"an exceptionally bad start"

new year osechi

bridget got that one right. restraining order, bomb threat, evacuation, false alarm (possible amateur porn with rubber gloves, eyyuuuuew), 'flu, food poisoning, familial spats #100,005-#100,012, icy stares, silent treatment, trangressions, accusations, earthquakes for two days. par, par, bogey, bogey, par, par. all a part of the holiday season in the santos household, i s'pose.

new year's day osechi--traditional japanese new year's day food meant to celebrate health, happiness, and good harvest. clockwise, from top left: tazukuri-teriyaki dried small sardines, date-maki-sweet omelet roll, radish pickle, kuro-mame-sweetened black beans, kazunoko-herring roe, nimono-simmered gobo(burdock root), carrots, lotus and taro, tamago-another sweet omelet, pink and white kamaboko-fish cake, and i don't know what those things that look like cherries are, because they're not cherries. ooh, wait, marzipan cherries. generally, the food is served in a four-tiered lacquered box, known as a jubako, but if you are lucky or patient, someone will have made most of your osechi at home, with a gorgeous presentation. i picked this up at my local japanese deli.

this was my first time to buy a jubako (mine is made from plastic and styrofoam), but i was familiar with most of the food items in the tray. everything tended to be sweet or salty, as traditionally the items were preserved with either salt or sugar or both, and were meant to be eaten throughout the day, so they had to have a certain amount of longevity. the only thing i hadn't had before was the date-maki, which was more like a castella sponge cake roll than an omelet, and the kazunoko. i nibbled a bit on the herring roe, but it was quite salty and fishy. and then i remembered it probably was in the box as a symbol of fertility, and being the >cough< merry spinster of the parish so to speak, i hastily removed it to the top of the "fortune" i received in a cookie: your mother is spreading vicious rumors about you. i'm sure the omelet rolls also symbolized fertility, but i liked them more. and i was hungry. scrambled eggs and french euphemisms be damned--i scarfed them down. the black beans looked like weird dyed favas but were creamy and sweet, the kamaboko chewy and sweet, the stewed root veggies earthy and you guessed it, sweet.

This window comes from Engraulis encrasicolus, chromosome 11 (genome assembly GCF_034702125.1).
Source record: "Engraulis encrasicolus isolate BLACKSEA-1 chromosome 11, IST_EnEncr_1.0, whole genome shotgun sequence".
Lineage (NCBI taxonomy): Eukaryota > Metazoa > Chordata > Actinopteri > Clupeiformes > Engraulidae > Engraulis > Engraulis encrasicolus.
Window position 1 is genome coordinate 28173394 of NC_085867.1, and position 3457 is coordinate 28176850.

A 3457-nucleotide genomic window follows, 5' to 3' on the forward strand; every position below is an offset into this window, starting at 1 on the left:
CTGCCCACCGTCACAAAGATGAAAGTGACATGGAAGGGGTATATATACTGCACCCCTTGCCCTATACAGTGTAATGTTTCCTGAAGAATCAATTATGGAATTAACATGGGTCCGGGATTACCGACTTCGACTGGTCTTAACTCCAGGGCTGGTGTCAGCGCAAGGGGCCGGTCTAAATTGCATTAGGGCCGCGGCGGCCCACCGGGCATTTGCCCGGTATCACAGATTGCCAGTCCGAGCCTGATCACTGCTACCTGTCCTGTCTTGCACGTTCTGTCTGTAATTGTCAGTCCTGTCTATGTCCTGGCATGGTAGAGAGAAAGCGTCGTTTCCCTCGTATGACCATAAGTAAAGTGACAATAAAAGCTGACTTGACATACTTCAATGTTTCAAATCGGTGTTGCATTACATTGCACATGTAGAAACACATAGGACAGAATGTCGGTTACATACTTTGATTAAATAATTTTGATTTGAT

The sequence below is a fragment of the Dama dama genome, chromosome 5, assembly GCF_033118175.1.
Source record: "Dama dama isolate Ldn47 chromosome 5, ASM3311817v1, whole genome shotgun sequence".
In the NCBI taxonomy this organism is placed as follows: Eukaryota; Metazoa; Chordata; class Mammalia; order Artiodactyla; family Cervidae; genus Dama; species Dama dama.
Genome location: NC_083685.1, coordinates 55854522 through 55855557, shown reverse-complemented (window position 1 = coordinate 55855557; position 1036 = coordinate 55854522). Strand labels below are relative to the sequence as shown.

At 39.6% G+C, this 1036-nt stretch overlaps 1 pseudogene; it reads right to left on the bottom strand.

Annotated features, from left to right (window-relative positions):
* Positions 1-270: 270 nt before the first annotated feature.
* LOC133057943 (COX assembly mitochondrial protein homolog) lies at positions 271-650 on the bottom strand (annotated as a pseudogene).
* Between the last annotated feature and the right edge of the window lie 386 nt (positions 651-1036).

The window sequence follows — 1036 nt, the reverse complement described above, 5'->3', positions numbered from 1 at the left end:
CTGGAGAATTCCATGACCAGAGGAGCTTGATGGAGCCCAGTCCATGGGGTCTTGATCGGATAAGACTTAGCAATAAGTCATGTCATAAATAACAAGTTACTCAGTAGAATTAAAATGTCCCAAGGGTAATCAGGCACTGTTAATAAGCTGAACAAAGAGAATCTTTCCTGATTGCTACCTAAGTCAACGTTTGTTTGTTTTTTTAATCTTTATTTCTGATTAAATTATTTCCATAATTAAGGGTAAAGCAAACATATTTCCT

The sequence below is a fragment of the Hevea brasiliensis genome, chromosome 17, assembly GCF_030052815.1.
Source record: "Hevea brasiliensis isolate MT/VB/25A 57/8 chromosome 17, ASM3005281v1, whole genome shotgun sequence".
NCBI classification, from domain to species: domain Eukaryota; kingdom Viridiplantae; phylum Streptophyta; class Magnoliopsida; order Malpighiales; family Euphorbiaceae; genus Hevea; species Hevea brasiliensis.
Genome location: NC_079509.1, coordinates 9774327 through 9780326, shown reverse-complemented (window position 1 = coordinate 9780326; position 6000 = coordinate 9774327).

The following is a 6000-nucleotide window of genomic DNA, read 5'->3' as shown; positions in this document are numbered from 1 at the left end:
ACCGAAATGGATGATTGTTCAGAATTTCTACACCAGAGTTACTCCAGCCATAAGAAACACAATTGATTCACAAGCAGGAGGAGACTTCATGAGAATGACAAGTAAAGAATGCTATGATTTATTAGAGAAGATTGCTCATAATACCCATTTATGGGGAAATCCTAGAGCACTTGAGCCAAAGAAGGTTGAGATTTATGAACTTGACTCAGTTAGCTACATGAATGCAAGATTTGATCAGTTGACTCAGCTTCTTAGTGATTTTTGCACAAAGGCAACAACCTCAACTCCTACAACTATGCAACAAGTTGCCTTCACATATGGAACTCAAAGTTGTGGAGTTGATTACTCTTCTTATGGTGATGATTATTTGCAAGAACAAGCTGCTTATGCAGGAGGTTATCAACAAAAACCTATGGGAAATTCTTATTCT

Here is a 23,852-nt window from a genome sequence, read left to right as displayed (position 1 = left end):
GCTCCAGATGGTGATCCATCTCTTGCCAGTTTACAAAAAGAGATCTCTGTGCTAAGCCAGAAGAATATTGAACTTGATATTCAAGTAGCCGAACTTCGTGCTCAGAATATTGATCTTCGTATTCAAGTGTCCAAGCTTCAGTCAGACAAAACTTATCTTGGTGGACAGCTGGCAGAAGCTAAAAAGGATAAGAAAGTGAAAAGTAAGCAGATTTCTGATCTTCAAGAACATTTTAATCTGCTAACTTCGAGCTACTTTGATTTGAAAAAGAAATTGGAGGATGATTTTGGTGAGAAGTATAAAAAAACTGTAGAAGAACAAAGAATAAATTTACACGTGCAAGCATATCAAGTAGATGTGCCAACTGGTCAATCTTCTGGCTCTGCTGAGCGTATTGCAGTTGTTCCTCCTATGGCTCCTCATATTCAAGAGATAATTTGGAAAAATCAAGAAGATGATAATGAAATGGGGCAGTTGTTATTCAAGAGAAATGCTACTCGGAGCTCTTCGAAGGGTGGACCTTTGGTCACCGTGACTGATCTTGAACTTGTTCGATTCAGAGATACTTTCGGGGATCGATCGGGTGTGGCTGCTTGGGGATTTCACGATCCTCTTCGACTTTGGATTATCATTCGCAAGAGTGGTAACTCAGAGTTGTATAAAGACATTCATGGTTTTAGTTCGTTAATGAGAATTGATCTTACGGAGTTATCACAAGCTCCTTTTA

this was rather enjoyable, but now that i've seen other great, homemade, osechi dishes, i may have to try making them next year. maybe staying in the kitchen might be a good idea, anyway. i've got big knives in there.


Hi santos - I've heard that Kazunoko literally translates to "many children", so maybe you dodged a bullet? LOL!

ha! bullet be damned (!?) hahaha.

yum, that looks to gorgeous to eat.

hey kirk and aloi--maybe it's actually a symbol of great harvest. hmmmm. eyuw. creepy.

God, I wish I were Japanese. Or a little Japanese. Smidgen! Not that I'd have to be Japanese to eat this stuff, but it would help.


Those are lovely food pics and look so yummy..:)

robyn, i am not even a smidgen japanese, but i still ingested. eat away at the pretty food, dear girl, it is your prerogative!

hello sailu--i love photographing pretty food. makes my job all the easier. happy new year to you!

This looks great and kind of looks like the little plastic boxes that you see in the windows of Japanese restaurants. Too good to eat.

hi gia--(laughing) yes it does. no wonder i'm so attracted to it. happy new year to you and your family around the world!

Santos, I think you had more Japanesey new year than I did...

Frankly, my dear, I'm more interested in the contremps at Casa de Santos! My holiday was a literal snoozefest compared to what was hinted at in your tantilizing post. Enquiring minds and all that, you know.

I love the datemaki too. The funny texture comes from fish paste, which I never would have guessed- I suppose all that sugar covers up the fishiness.
Don't worry about any unwanted fertility blessings- datemaki is eaten to ensure academic success (it resembles a rolled scroll).

Wishing you a very Happy New Year!

hello keiko! happy new year to you. not just new years, apparently :) i'm having quite a japanese foody january.

hi gail--oy vey. it's just par for the course. bogey for the course.

hello amy! whew! perhaps that is why i've been reading voraciously for the past few days. and i've been learning quite a bit from you as well, so thank you for that.

Hello Santos,

I made mine this year - for the very first time. I used this site for the receipes.


Sorry they are in Japanese but you can perhaps get an idea of the making by step-by-step procedure photos.

Most of the Japanese don't make Osechi anymore. It's hard to make small portions of various kinds, and surely hard work!